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Clustering with categorical variables

Clustering tools have been around in Alteryx for a while. You can use the cluster diagnostics tool in order to determine the ideal number of clusters run the cluster analysis to create the cluster model and then append these clusters to the original data set to mark which case is assigned to which group.


With Tableau 10 we now have the ability to create a cluster analysis directly in Tableau desktop. Just like with other analytics functions we just navigate to the analytics pane and drag and drop the cluster function to the canvas and Tableau will group our cases based on similarity. It will automatically include the measures already in the view but you can manually add or remove fields to update your clusters. Tableau will suggest an ideal number of clusters, but this can also be altered.



If you have run a cluster analysis in both Tableau and Alteryx you might have noticed that Tableau allows you to include categorical variables in your cluster, while Alteryx will only let you include continuous data. What is the reason for this?

The clustering method
To understand this, we need to briefly review how the clustering method works. The goal of clustering is to group cases (e.g. customers) based on variables that the analyst has specified (e.g. number of purchases and total profit). This is done to identify those cases that are very similar to each other while trying to make the groups as different as possible from each other. This may for instance help a business save resources by targeting only certain groups of customers with a marketing campaign.
Simplified, the algorithm selects a few random cases from the dataset and then starts to identify all the cases that are most similar to it, adding these to the cluster. Once that process is completed the mean of each cluster is calculated and the process starts over again, finding those cases most similar to the new mean. This process is repeated until clusters no longer change as the true mean of each group is found. This is called the K-means clustering algorithm. The same approach can also be used but rather than looking for the mean the median is determined. This is then called K-median clustering and is less susceptible to outliers. Which type you choose in Alteryx depends on how your data is structured. Tableau uses the K-means clustering approach.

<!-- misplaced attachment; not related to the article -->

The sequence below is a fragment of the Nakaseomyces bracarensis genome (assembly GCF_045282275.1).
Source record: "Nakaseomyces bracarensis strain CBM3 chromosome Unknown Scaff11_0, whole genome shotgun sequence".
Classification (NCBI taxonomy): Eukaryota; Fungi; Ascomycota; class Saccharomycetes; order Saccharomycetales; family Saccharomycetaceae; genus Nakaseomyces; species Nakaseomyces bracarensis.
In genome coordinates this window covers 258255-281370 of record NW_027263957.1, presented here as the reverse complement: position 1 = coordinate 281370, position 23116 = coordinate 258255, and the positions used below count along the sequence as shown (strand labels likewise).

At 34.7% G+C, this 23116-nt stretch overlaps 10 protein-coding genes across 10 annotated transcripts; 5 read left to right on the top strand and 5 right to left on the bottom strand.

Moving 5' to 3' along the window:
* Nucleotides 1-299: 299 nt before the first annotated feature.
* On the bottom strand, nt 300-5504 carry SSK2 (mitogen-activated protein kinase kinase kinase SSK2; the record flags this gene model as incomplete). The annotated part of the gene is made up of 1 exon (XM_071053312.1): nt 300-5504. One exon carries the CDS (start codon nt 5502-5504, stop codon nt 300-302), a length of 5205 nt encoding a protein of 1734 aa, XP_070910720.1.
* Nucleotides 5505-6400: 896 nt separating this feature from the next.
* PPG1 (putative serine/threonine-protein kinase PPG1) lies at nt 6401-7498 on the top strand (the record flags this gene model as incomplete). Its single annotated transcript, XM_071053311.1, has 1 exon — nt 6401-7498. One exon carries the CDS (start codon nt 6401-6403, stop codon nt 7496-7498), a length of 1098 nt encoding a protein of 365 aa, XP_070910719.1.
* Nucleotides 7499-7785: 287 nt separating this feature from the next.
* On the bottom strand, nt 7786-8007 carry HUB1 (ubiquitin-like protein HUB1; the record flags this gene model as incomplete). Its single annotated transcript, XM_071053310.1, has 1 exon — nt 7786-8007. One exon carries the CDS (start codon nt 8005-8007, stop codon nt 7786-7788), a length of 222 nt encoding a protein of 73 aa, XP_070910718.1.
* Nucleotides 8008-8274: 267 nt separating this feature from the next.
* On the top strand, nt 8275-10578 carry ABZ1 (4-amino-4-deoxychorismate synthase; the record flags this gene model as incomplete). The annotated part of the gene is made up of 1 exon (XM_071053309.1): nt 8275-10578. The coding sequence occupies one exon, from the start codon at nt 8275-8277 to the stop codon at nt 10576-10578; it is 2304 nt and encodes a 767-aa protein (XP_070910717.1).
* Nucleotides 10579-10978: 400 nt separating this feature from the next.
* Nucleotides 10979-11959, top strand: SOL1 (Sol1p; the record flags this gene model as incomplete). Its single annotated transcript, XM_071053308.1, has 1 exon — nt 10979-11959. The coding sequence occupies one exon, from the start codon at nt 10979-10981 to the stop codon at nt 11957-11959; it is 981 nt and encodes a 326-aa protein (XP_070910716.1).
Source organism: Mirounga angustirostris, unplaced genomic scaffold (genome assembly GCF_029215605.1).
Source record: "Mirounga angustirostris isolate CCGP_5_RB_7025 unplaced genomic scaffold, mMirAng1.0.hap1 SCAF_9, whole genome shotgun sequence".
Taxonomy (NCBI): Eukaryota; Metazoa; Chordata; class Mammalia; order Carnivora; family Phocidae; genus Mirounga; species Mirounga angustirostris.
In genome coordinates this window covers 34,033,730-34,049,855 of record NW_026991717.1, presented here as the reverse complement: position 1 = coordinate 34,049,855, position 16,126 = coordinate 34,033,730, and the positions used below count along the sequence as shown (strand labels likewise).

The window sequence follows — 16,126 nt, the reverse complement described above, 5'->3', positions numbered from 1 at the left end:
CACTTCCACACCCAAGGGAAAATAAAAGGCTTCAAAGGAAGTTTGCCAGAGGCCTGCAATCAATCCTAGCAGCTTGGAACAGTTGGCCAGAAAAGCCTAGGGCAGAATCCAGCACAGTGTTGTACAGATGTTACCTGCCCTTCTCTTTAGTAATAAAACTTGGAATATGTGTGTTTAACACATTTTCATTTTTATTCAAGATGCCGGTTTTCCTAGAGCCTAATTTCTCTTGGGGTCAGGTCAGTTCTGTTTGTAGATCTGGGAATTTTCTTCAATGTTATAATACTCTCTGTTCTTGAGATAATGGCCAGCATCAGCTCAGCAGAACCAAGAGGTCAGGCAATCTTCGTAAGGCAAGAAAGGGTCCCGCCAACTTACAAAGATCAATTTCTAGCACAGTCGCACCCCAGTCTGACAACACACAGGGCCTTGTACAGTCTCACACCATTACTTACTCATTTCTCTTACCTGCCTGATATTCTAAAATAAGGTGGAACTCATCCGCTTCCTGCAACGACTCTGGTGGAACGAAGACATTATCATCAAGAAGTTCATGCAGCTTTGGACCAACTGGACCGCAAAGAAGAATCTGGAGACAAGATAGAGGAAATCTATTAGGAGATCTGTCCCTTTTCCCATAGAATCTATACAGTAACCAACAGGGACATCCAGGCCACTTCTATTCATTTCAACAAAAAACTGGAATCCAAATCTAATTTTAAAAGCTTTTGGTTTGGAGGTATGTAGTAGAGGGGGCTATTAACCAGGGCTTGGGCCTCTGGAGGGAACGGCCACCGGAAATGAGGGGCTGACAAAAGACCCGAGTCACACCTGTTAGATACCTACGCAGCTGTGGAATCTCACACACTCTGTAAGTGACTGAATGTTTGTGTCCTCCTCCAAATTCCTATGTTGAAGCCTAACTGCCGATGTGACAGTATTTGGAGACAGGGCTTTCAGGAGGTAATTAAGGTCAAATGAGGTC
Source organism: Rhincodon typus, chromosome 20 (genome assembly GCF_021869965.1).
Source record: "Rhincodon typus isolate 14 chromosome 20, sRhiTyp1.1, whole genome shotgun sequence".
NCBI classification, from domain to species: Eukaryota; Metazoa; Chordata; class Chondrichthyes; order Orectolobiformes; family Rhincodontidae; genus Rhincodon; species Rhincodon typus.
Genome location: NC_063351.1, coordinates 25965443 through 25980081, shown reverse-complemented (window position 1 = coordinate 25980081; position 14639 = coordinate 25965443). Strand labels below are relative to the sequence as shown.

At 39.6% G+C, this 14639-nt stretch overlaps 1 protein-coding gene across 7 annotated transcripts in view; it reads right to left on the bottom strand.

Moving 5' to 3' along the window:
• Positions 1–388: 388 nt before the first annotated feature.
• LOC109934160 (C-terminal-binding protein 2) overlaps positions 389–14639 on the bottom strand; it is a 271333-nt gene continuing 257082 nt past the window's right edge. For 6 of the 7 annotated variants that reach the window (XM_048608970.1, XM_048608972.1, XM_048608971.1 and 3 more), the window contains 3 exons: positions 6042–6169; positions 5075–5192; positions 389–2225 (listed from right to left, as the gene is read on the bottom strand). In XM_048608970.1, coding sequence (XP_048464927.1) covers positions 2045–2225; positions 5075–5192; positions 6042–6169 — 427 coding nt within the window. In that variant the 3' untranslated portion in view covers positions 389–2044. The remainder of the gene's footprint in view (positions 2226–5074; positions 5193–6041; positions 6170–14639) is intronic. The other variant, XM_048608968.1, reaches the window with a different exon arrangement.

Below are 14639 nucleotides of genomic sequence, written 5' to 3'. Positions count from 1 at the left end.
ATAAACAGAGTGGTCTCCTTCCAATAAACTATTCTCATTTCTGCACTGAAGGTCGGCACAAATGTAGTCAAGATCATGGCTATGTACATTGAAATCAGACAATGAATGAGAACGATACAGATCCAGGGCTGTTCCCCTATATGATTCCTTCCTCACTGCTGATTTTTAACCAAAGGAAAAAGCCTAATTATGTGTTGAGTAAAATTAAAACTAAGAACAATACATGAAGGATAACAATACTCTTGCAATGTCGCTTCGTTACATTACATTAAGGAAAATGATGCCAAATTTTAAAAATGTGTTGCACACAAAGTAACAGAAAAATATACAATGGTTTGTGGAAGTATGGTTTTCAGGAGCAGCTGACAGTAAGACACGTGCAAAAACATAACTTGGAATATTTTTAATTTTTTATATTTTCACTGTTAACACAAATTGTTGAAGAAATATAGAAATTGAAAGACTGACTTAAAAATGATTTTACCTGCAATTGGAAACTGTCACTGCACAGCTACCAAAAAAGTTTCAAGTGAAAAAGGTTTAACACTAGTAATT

So if we are finding the mean of the values how do we cluster with categorical variables? What is the mean of bananas and apples? Finding the mean of two categories makes no sense. This is why Alteryx won’t let you choose anything but numerical fields as input for your cluster.
So how does Tableau do this? When you cluster on a discrete field in Tableau it determines the mode of that category rather than the mean. So a cluster is defined by which category is most represented in that cluster. When you pull up the cluster description you will see that the most common category member is identified.

cluster-6-t     cluster-3-t

You can further investigate this by creating a new view in which you break down your data by your clusters and colour them by the dimension you have included to see how these are distributed. A cluster might exclusively contain one category, in which case this could be meaningful. However, where do you draw the line? A cluster may contain 51% of one, and 49% of another category. Is it still meaningful to say that this cluster is well-described by category 1? In addition, if the cluster number is set to automatic, it seems to default to separating out the clusters by the categorical variable and thus exerts a high influence on the final groups.



Both Alteryx and Tableau make advanced statistical modelling easy to carry out and accessible not just to statisticians. This is great, but when creating a model, such as when performing a cluster analysis, it is useful to broadly understand how the underlying technique works. This is important in order to carry it out correctly and accurately understand what the results mean.
Clustering with discrete variables is possible in Tableau and can be useful in some cases. When clustering, directly in Tableau or through Alteryx, it is always good to visualise your resulting groups in a way that is useful to you and helps you understand their meaning. That way you can make sure that the segmentation is truly meaningful for your analysis.

Naledi Hollbruegge

London, UK

One thought on “Clustering with categorical variables

  1. Hi Naledi,
    I wrote at length about how the algorithm works here for anyone who’s interested in details

    But in short Tableau automatically applies multiple correspondence analysis to categorical variables to convert them into numeric space where distances can be computed like any other continuous variable. MCA relies on occurrence/co-occurrence to compute distances. Here is a short description of how it works as an example.

    “Assume you have a single column with 3 categories. Shoes, Dresses and Hats. The three categories don’t contain any true measurable distance information. They are just 3 different strings. Given this is the only available information, the assumption would be that they are at equal distance from each other. If you like thinking in pictures, you can imagine them to be the 3 corners of an equilateral triangle.

    If there is more than 1 categorical column, co-occurrences also impact the distances. For example if you have hospital admission form data, you would likely have some people who checked both female and pregnant boxes, some female and not pregnant, and potentially some, by mistake, marked themselves as male and pregnant. Male and Pregnant would be a very rare occurrence in the database so it would be further away from other points.”

    I hope this helps.


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